Thus, I was very much intrigued by Jeff Rient’s radical reduction of the 1ed PH weapon tables for his Wessex Campaign. Having had a lot of success, fun and creativity doing this sort of thing myself over the years I whole-heartedly agree with his assessment:
The lesson here might be that with a game as big as D&D one way of getting a handle on it is to cut it down to size.Therefore, I happily followed him down the rabbit hole where he hypothesizes a campaign that only/primarily uses the Fiend Folio as its source for monsters. The FF had always been my favorite monster tome and I have gleefully used many of its inhabitants (even some of the goofiest).
This got my creative juices flowing and I am in full-on Gamer ADD mode. Given that I am not a huge fan of AD&D, the most likely way that I would ever implement such a concept would be with my favorite version of the game — B/X and its retro-clone LL. This gave me an intriguing way to further reduce the FF into a more easily digestible chunk — what would Basic D&D look like if it were only to use monsters from the FF?
Therefore, I went through the FF and gleaned only those monsters that might appear in the Wandering Monster Tables of a Basic D&D book — up to about 3+ Hit Dice . There are several very compelling implications to make about this list, so this will take multiple posts; however, I am going to begin with a criticism/concern.
As I was going through the FF and really trying to use it as a whole, one of its features really began to jump out at me — the length of each monster entry. It struck me that there are several truly creative and inspiring monsters like the Berbalang and Pênanggalan that I have never used because the flavor text was so long and complicated as to be virtually unusable for my style of fast and free play (who wants to skim through a page and a half of text to figure out how to use a randomly generated monster encounter?).
Curious, I did a cursory comparison of the FF to the MM. A quick (and probably inaccurate) count of monster headings in the Alphabetical Table of Contents revealed that the FF has about 161 and the MM about 212. The FF fits these headings into 91 pages while the MM does it in 97 pages. This means that while the FF averages less than 2 monsters per page (about 1.76), the MM has almost half an entry more per page (about 2.18). This only gets worse when one factors in monster headings that have a description followed by separate stat blocks like dragons and giants. The FF only manages to average 4 monsters per heading in these cases while the MM averages over 11 (11.4). In addition, the MM has a couple dozen entries that pack multiple stat blocks together (such as various animals with regular and giant versions). The FF has about three.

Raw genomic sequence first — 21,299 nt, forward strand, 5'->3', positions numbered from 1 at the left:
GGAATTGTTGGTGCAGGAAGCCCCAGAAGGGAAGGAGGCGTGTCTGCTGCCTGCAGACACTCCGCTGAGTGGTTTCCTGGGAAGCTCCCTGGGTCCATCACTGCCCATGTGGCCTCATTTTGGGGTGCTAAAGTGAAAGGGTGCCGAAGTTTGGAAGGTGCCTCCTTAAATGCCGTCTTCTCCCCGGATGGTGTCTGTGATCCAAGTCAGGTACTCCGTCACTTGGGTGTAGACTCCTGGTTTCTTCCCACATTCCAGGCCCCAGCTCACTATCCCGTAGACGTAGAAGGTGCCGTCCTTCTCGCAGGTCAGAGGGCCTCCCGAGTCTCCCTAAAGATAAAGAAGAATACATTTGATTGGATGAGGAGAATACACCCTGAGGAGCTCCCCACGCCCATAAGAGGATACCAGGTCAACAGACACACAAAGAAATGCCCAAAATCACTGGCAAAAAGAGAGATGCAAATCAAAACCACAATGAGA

In other words, whereas the MM was one small step away from the bare-bones monster entries of OD&D and which made the MM one of those tomes that I constantly go back to no matter what version of the game I play, the FF is one (big?) step toward the over-complexity of later editions. Actually reading and re-reading some of these entries I am not sure if their length is a function of the complication of the game over time or simply an editorial need to fill enough space to justify a page count (probably both).
The implications of this for a Basic edition doesn’t bode well. Both the complexity and the verbosity of monster entries suggest a higher page count than 64, something I am not thrilled about. This is especially true when one considers that much of the complexity seems to be related to the growing canon of AD&D world/cosmology concepts like the various planes of existence.
The concept of the inner and outer planes has never set well with me, even before I became an Orthodox Christian. If, then, the page count beyond 64 is primarily taken up by cosmology and how it affects the game world not only are we one step closer to RPGs that spend more time telling us about their world than on mechanics (and thus limiting player freedom), but (more importantly) I may never have played the game.
Since my first exposure to D&D was with the Holmes edition, which itself was an exercise in DYI D&D, I have always been acutely aware of the freedom I had to mix and match as I please with the various components of the rules. AD&D (despite some of the claims of Gygax himself) was never the official way to play the game. Holmes gave me permission to fiddle as much as I wanted to. If my first exposure to D&D had been something I envision a Basic D&D flavored by the implications of only using FF monsters might be — complicated and constricting — I may have left D&D behind for greener pastures (the original Traveller comes to mind).